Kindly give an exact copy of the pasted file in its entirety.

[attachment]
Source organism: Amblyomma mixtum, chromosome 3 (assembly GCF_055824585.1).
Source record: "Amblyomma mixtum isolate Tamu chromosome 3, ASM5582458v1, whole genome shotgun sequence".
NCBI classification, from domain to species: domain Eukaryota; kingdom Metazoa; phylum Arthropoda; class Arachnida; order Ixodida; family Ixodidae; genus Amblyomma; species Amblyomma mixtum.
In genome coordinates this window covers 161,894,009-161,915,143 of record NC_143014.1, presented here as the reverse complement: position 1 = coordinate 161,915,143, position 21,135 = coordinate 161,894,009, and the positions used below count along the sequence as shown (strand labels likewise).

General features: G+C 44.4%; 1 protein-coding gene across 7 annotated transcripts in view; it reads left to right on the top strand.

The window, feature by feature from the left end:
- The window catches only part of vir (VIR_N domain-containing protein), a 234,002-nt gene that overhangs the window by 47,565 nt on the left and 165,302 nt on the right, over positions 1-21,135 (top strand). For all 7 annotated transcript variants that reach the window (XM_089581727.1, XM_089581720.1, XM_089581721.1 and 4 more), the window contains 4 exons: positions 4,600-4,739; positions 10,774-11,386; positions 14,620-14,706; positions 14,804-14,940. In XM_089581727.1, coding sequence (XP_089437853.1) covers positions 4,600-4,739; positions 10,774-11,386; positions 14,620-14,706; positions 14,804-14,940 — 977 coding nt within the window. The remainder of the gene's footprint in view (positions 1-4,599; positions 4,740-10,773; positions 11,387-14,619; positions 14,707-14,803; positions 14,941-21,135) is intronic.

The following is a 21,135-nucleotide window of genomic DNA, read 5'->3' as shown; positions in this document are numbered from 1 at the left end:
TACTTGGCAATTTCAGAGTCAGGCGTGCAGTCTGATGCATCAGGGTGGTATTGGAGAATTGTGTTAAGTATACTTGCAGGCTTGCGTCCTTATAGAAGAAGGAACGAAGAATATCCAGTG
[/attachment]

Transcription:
Source organism: Amblyomma mixtum, chromosome 3 (assembly GCF_055824585.1).
Source record: "Amblyomma mixtum isolate Tamu chromosome 3, ASM5582458v1, whole genome shotgun sequence".
NCBI classification, from domain to species: domain Eukaryota; kingdom Metazoa; phylum Arthropoda; class Arachnida; order Ixodida; family Ixodidae; genus Amblyomma; species Amblyomma mixtum.
In genome coordinates this window covers 161,894,009-161,915,143 of record NC_143014.1, presented here as the reverse complement: position 1 = coordinate 161,915,143, position 21,135 = coordinate 161,894,009, and the positions used below count along the sequence as shown (strand labels likewise).

General features: G+C 44.4%; 1 protein-coding gene across 7 annotated transcripts in view; it reads left to right on the top strand.

The window, feature by feature from the left end:
- The window catches only part of vir (VIR_N domain-containing protein), a 234,002-nt gene that overhangs the window by 47,565 nt on the left and 165,302 nt on the right, over positions 1-21,135 (top strand). For all 7 annotated transcript variants that reach the window (XM_089581727.1, XM_089581720.1, XM_089581721.1 and 4 more), the window contains 4 exons: positions 4,600-4,739; positions 10,774-11,386; positions 14,620-14,706; positions 14,804-14,940. In XM_089581727.1, coding sequence (XP_089437853.1) covers positions 4,600-4,739; positions 10,774-11,386; positions 14,620-14,706; positions 14,804-14,940 — 977 coding nt within the window. The remainder of the gene's footprint in view (positions 1-4,599; positions 4,740-10,773; positions 11,387-14,619; positions 14,707-14,803; positions 14,941-21,135) is intronic.

The following is a 21,135-nucleotide window of genomic DNA, read 5'->3' as shown; positions in this document are numbered from 1 at the left end:
TACTTGGCAATTTCAGAGTCAGGCGTGCAGTCTGATGCATCAGGGTGGTATTGGAGAATTGTGTTAAGTATACTTGCAGGCTTGCGTCCTTATAGAAGAAGGAACGAAGAATATCCAGTG